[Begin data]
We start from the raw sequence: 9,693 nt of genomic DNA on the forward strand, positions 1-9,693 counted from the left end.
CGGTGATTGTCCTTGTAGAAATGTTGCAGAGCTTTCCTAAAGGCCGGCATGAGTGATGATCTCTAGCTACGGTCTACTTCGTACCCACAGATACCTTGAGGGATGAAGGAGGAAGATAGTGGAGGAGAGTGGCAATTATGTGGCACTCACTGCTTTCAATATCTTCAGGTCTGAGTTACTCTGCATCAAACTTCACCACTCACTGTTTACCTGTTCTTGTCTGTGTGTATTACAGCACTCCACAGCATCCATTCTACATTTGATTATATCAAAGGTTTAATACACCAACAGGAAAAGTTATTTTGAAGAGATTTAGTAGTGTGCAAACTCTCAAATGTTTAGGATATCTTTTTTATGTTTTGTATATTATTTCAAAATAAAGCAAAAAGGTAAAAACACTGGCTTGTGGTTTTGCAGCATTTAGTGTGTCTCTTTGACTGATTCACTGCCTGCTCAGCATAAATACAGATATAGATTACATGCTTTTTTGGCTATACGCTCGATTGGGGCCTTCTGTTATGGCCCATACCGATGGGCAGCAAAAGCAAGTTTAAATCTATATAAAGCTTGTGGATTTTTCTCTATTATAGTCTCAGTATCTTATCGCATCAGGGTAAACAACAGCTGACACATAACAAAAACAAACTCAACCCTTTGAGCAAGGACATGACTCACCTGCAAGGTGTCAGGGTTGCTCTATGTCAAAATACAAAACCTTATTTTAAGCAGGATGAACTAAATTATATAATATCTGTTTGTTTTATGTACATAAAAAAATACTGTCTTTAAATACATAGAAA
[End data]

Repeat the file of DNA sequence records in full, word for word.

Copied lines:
We start from the raw sequence: 9,693 nt of genomic DNA on the forward strand, positions 1-9,693 counted from the left end.
CGGTGATTGTCCTTGTAGAAATGTTGCAGAGCTTTCCTAAAGGCCGGCATGAGTGATGATCTCTAGCTACGGTCTACTTCGTACCCACAGATACCTTGAGGGATGAAGGAGGAAGATAGTGGAGGAGAGTGGCAATTATGTGGCACTCACTGCTTTCAATATCTTCAGGTCTGAGTTACTCTGCATCAAACTTCACCACTCACTGTTTACCTGTTCTTGTCTGTGTGTATTACAGCACTCCACAGCATCCATTCTACATTTGATTATATCAAAGGTTTAATACACCAACAGGAAAAGTTATTTTGAAGAGATTTAGTAGTGTGCAAACTCTCAAATGTTTAGGATATCTTTTTTATGTTTTGTATATTATTTCAAAATAAAGCAAAAAGGTAAAAACACTGGCTTGTGGTTTTGCAGCATTTAGTGTGTCTCTTTGACTGATTCACTGCCTGCTCAGCATAAATACAGATATAGATTACATGCTTTTTTGGCTATACGCTCGATTGGGGCCTTCTGTTATGGCCCATACCGATGGGCAGCAAAAGCAAGTTTAAATCTATATAAAGCTTGTGGATTTTTCTCTATTATAGTCTCAGTATCTTATCGCATCAGGGTAAACAACAGCTGACACATAACAAAAACAAACTCAACCCTTTGAGCAAGGACATGACTCACCTGCAAGGTGTCAGGGTTGCTCTATGTCAAAATACAAAACCTTATTTTAAGCAGGATGAACTAAATTATATAATATCTGTTTGTTTTATGTACATAAAAAAATACTGTCTTTAAATACATAGAAA